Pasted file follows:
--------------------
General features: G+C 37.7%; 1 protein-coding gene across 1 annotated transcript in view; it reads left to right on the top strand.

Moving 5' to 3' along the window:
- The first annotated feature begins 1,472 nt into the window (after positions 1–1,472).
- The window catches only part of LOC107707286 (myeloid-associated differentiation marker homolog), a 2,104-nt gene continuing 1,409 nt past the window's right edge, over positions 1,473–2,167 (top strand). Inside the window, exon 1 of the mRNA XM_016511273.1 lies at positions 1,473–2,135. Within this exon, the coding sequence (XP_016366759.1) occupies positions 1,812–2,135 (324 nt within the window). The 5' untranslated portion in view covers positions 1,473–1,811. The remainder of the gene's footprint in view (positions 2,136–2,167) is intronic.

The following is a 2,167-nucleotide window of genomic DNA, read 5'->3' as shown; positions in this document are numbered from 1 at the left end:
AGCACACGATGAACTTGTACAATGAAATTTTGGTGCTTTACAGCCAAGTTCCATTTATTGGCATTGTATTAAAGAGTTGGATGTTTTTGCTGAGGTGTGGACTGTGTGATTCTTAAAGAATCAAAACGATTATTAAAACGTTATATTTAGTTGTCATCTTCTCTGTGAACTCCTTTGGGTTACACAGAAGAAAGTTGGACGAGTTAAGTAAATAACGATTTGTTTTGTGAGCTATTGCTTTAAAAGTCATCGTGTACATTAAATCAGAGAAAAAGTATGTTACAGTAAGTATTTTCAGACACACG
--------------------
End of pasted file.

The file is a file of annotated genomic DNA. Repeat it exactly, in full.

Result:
General features: G+C 37.7%; 1 protein-coding gene across 1 annotated transcript in view; it reads left to right on the top strand.

Moving 5' to 3' along the window:
- The first annotated feature begins 1,472 nt into the window (after positions 1–1,472).
- The window catches only part of LOC107707286 (myeloid-associated differentiation marker homolog), a 2,104-nt gene continuing 1,409 nt past the window's right edge, over positions 1,473–2,167 (top strand). Inside the window, exon 1 of the mRNA XM_016511273.1 lies at positions 1,473–2,135. Within this exon, the coding sequence (XP_016366759.1) occupies positions 1,812–2,135 (324 nt within the window). The 5' untranslated portion in view covers positions 1,473–1,811. The remainder of the gene's footprint in view (positions 2,136–2,167) is intronic.

The following is a 2,167-nucleotide window of genomic DNA, read 5'->3' as shown; positions in this document are numbered from 1 at the left end:
AGCACACGATGAACTTGTACAATGAAATTTTGGTGCTTTACAGCCAAGTTCCATTTATTGGCATTGTATTAAAGAGTTGGATGTTTTTGCTGAGGTGTGGACTGTGTGATTCTTAAAGAATCAAAACGATTATTAAAACGTTATATTTAGTTGTCATCTTCTCTGTGAACTCCTTTGGGTTACACAGAAGAAAGTTGGACGAGTTAAGTAAATAACGATTTGTTTTGTGAGCTATTGCTTTAAAAGTCATCGTGTACATTAAATCAGAGAAAAAGTATGTTACAGTAAGTATTTTCAGACACACG